The human body is really more adapted to eating as vegetarians. Our long and convoluted intestinal tubing is very different from the carnivore’s short system, where the meats can move through rapidly before they putrify. Our digestive tracts are more like those of the herbivores, where the length allows increased absorption area to help break down the plant fibers and utilize the nutrients.
The strengths of the lacto-ovo-vegetarian diet are many and the weaknesses
few. Both are more pronounced for the strict vegan diet, but here we focus on the lacto-ovo diet, which usually provides sufficient protein, calcium, iron, and vitamin B12, all of which are concerns for any vegetarian. If eggs or milk products are eaten once a Day along with other wholesome foods, the diet should be fairly balanced in all respects.
Vegetarians have in general lower blood pressure and weight than their meat-eating companions. Their incidence of hypertension, obesity, high cholesterol, atherosclerosis, heart disease, osteoporosis, and cancer are all reduced. Studies of the Seventh Day Adventists, a large vegetarian population, shows their incidence of coronary artery disease about half that of the average population. The incidence of coronary artery and heart disease correlates with each country’s intake of meat throughout the world.
The high amount of fiber and lower amount of fat in the vegetarian diet are also very helpful in keeping cholesterol down and digestive tract diseases at a minimum. The high amounts of vitamins and minerals present in vegetables, especially, are also an advantage. Many vegetarians find that they have a higher level of energy. I certainly did when I changed to vegetarianism, and this has continued through the years. My diet has been re-created numerous times to suit my lifestyle and the changing seasons. It is still primarily vegetarian, with occasional fresh fish or organic poultry.
Potential problems for vegetarians include a reduced iron and vitamin B12 intake and thus a higher incidence of anemia. As stated earlier, this is less a concern for the lacto-ovo-vegetarian than for the strict vegan, but it is still something of which to be aware. Oral iron and vitamin B12, or even B12 injections, could be needed to fulfill the body’s needs (more likely with poor digestion and low hydrochloric acid output) and maintain the tissue stores of these important nutrients.
There is some concern that infants, growing children, and women who are pregnant or lactating should avoid vegetarianism. This is unfounded, particularly for the lacto-ovo diet. Pure veganism, in these cases, I think, should be avoided. If children can eat a wholesome diet with a good protein balance, they can grow well and be healthy on a lacto-ovo-vegetarian diet, as can pregnant women. Sometimes they may be even healthier, perhaps because vegetarians tend to have better food habits and less abusive tendencies in general than the average population.
This is the strict, or pure, form of vegetarianism. No animal products are consumed, only fruits, vegetables, legumes, grains, nuts, and seeds. No eggs, cheese, yogurt, ice cream, butter, or other milk products are eaten.
This diet is not suggested for children unless the parents can painstakingly oversee it and select the right foods. It is difficult with this diet to obtain a balanced intake of all the nutrients that are needed during growth; however, it can be done. This is true also in pregnancy and lactation, where higher intakes of most nutrients are needed. I am not suggesting that this cannot be done; it just is more dangerous in its risk of creating deficiencies and subsequent health problems.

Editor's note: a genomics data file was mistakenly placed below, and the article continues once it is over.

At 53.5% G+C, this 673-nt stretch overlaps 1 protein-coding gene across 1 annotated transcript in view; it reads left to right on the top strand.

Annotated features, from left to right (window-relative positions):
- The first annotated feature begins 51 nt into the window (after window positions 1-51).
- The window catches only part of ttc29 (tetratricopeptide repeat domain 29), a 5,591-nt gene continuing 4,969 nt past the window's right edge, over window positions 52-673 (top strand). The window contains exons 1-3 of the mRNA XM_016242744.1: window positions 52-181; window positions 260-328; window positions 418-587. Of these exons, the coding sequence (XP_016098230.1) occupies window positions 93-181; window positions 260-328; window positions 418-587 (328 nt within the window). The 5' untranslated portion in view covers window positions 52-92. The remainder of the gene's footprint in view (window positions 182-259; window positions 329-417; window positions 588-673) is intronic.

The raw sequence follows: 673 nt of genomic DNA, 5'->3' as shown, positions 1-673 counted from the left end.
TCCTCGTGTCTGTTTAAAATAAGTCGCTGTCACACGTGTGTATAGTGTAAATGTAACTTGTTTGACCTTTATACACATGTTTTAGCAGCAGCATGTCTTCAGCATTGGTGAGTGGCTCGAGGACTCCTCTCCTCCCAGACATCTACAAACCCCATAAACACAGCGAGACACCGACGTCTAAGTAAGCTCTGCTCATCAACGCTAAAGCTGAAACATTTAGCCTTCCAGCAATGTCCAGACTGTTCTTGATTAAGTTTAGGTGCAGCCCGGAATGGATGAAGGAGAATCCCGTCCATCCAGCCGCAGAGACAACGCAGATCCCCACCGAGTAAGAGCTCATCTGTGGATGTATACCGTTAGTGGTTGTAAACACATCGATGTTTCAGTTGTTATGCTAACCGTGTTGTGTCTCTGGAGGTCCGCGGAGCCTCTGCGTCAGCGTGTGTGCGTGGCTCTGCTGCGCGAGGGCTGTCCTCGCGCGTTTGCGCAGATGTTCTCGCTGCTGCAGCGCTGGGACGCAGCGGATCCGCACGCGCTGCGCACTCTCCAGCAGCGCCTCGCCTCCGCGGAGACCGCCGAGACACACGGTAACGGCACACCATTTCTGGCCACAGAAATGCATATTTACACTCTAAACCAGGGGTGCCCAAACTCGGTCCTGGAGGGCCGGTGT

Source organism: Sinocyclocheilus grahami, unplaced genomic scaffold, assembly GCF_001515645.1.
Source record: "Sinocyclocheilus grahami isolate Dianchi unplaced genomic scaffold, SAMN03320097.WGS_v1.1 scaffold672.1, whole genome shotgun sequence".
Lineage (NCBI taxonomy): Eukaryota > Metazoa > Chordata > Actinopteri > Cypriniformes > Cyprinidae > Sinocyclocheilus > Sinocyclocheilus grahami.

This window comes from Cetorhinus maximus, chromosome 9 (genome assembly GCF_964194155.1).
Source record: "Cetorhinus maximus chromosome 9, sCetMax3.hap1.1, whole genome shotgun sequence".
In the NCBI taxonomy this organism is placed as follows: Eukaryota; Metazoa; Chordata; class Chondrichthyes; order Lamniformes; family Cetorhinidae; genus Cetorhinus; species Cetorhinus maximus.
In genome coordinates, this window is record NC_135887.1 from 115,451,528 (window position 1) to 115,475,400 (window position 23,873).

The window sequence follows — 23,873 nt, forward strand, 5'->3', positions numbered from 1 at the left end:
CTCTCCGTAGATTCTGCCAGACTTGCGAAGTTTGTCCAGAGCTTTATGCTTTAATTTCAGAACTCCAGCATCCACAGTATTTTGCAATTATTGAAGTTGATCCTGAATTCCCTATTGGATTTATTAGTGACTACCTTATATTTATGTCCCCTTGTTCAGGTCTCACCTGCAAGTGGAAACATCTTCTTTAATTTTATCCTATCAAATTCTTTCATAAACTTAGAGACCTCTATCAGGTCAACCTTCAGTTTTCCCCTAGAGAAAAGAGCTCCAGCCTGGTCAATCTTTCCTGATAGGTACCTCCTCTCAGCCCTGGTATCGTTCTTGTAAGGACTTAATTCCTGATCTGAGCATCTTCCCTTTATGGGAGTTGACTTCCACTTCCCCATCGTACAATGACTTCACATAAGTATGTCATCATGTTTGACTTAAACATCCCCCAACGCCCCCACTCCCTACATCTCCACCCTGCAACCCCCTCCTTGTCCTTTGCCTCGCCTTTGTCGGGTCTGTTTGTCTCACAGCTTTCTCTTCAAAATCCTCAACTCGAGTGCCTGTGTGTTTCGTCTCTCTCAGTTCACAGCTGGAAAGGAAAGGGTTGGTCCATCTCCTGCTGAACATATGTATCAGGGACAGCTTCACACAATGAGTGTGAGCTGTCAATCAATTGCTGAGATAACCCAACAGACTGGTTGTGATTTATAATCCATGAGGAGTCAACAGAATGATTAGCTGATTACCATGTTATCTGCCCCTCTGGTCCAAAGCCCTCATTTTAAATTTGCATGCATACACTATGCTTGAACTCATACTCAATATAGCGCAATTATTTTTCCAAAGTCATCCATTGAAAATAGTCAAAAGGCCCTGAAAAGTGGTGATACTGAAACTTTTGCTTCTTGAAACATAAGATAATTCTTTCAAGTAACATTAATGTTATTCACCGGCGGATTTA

Overall, the vegan is often of a lower than average weight, even underweight for his or her size, and usually has a low cholesterol level. Many of the advantages of the lacto-ovo-vegetarian diet are even truer of the vegan diet. There is a much lower incidence of hypertension, obesity, heart disease, and some cancers, most notably of the colon, breast, uterus, and prostate. The fiber content of the diet is usually very good.
However, the potential nutrient deficiencies are a concern. Vitamin B12 is the main one. Iron and calcium may also be low. Protein levels may be all right if the person is very conscious of protein intake and complementing food. Vitamin A may be low unless a high amount of the orange, yellow, and green vegetables is consumed. Vitamin D is often low; some sunshine will help. Zinc may also be low unless seeds and nuts are consumed regularly.
In general, though, I suggest a good supplement program for vegans, includ-
ing those above-mentioned nutrients. A vitamin B12 level and general biochemical profile every few years will help reassure us that the diet is providing adequately for bodily functions. As with any type of diet, if health is faltering or sickness is recurring, an investigation should be made. Overall, though, with the right intention and knowledge, the vegan diet may be a very healthy one.
Macrobiotics is a philosophy of life centered around a diet originally brought to this country from Japan by George Osawa. It has been expanded upon and shared with many by teachers and authors Michio and Aveline Kushi, a Japanese couple living in the Boston area, and by the magazine East West Journal. Macrobiotic diets, either very strict or more liberal, have been adopted by a great many young people in this country and throughout the world.
A macrobiotic diet consists almost exclusively of cooked foods. Raw foods are felt to be difficult to digest and too cooling for our system. A minimum of fruits is consumed, less than 5 percent of the diet, and most of those should be cooked. Dairy foods and eggs are usually avoided; the only animal products recommended are whitefish such as halibut, trout, and sole, and these are also kept to less than 5 percent of the diet. Thus, it is primarily a vegetarian, almost vegan, diet, but it seems to contain more protein and nutrients than the standard vegetarian cuisine.